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Glencore awarded anti-suit injunction in relation to US$2.857 bn proceedings in DRC

Kamoto Copper Company SA v (1) Africa Horizons Investments Ltd and (2) Ventora Development SASU [2018] EWHC 1086 (Comm)

Mr Justice Males ordered an anti-suit injunction against the defendant companies on the claimant’s application after the second defendant commenced proceedings in the DRC claiming US$2.857 billion in relation to the alleged assignment of a royalties agreement.

The claimant and the first defendant were parties to an agreement under which the claimant agreed to pay the first defendant royalties relating to the mining of copper and cobalt deposits in the DRC.  Those royalties were to be denominated in US dollars.  The agreement provided for English law and exclusive jurisdiction (including in relation to non-contractual disputes).

The second defendant’s position was that the benefit of the agreement had been assigned to it by the first defendant.

On 20 December 2017, President Trump issued an executive order (no 13818), entitled “Blocking the property of persons involved in serious human rights abuses or corruption)”.  Pursuant to that order, both Mr Dan Gertler (the principal behind both defendants) and the first defendant had been designated as “specially designated nationals”, with the result that no US person was permitted to provide any funds or services to or for the benefit of either of them or to companies under their majority ownership or control.
The claimant’s position was that no royalty payments had yet fallen due but that it would not in the future be able to make royalty payments to the first defendant in US dollars because those payments would require the involvement of a Federal Reserve Bank in the US.  In respect of the second defendant, the claimant’s position was that there had been no valid assignment of the first defendant’s rights but if the second defendant was entitled to receive any royalty payments under the agreement, the effect of the executive order was that payments could not be made to it if it was relevantly affiliated with a designated person.

On 26 April 2018, the second defendant commenced proceedings in the DRC and obtained an order attaching the claimant’s assets.  On 27 April 2018, the second defendant commenced further proceedings obtaining an order against the claimant for payment of the total sum of US$2.857 billion.  That order would become a final and enforceable judgment if the claimant did not file an opposition in the DRC within 15 days of service of the order upon it.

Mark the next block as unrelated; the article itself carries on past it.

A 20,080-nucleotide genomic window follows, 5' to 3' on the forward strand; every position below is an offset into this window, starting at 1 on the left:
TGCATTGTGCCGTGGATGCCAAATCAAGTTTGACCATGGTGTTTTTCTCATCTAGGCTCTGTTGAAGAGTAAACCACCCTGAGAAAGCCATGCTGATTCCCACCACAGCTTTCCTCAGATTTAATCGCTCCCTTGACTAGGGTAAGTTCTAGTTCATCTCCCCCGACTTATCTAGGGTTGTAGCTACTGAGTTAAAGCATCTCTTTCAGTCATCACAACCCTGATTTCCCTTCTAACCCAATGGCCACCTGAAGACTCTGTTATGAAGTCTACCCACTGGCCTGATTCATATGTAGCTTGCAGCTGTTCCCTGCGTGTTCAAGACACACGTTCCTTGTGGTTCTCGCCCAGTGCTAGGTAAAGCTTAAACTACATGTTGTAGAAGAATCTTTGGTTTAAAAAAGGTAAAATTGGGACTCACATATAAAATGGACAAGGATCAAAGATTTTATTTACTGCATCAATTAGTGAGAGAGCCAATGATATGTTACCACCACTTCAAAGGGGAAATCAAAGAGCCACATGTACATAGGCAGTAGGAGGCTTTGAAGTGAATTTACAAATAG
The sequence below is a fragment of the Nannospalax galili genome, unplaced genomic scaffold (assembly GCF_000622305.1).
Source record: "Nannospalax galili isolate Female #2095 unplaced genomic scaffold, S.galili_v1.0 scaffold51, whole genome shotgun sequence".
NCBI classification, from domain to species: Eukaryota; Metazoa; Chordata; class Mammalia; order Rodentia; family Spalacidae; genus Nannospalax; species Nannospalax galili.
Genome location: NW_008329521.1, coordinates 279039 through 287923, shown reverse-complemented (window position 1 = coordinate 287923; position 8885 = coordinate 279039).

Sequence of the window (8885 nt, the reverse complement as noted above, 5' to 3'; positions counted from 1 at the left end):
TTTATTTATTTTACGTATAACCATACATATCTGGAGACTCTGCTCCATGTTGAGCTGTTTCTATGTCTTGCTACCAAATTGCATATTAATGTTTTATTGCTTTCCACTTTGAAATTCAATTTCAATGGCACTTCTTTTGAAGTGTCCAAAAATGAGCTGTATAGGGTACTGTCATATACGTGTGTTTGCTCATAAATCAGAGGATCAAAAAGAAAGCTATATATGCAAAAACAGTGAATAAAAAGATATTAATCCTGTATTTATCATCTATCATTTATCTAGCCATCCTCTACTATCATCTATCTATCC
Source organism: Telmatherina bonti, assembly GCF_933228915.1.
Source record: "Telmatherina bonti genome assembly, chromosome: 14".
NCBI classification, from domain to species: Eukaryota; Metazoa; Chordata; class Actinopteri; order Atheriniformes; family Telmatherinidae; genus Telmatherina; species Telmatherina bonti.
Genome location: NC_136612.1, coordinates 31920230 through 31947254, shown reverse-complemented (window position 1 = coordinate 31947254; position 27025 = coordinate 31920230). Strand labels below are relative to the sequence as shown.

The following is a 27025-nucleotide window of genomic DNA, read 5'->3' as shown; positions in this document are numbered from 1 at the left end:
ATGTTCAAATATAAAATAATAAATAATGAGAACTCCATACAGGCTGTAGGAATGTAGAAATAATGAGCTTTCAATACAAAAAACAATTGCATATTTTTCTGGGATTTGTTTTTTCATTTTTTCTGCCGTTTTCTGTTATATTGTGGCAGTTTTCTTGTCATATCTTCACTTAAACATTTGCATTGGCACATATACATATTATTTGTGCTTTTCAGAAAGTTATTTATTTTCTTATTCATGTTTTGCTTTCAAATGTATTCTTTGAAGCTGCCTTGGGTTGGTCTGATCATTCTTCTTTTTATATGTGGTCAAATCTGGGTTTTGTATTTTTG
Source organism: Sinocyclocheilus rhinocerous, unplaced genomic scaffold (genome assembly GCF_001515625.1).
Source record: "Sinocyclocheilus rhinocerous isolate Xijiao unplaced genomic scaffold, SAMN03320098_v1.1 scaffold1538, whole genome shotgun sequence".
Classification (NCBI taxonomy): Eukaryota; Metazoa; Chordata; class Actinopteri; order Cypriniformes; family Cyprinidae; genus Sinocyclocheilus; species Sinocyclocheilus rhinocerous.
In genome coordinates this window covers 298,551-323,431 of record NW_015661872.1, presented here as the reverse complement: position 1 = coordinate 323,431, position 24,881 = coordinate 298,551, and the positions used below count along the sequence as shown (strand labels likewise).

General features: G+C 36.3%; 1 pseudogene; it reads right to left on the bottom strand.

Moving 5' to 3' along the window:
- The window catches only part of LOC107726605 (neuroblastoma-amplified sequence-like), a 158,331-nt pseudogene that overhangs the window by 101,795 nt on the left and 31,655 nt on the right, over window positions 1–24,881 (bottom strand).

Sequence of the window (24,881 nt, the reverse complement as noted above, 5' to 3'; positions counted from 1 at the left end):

Males J held that, viewed together, at least on the material before the court, the proceedings were contrary to the terms of the jurisdiction clause in the parties’ agreement.  They were not simply precautionary measures but were all part and parcel of an attempt to litigate the merits in the DRC. 
Even if there had been a valid assignment to the second defendant, it was clear that the second defendant was bound by the jurisdiction clause.  It was claiming royalties under the agreement and claimed to be the assignee of the agreement: The Jay Bola [1997] 2 Lloyd’s Reports 279.

It was therefore appropriate to grant an injunction restraining the second defendant from taking further steps in the DRC proceedings and restraining both defendants from commencing or pursuing any other substantive claim other than in England or another member state of the European Union or the Lugano Convention.

A copy of the Judgment can be viewed here.

Camilla Bingham QC and Sam O’Leary appeared for the claimant and Richard Gillis QC appeared for the second defendant.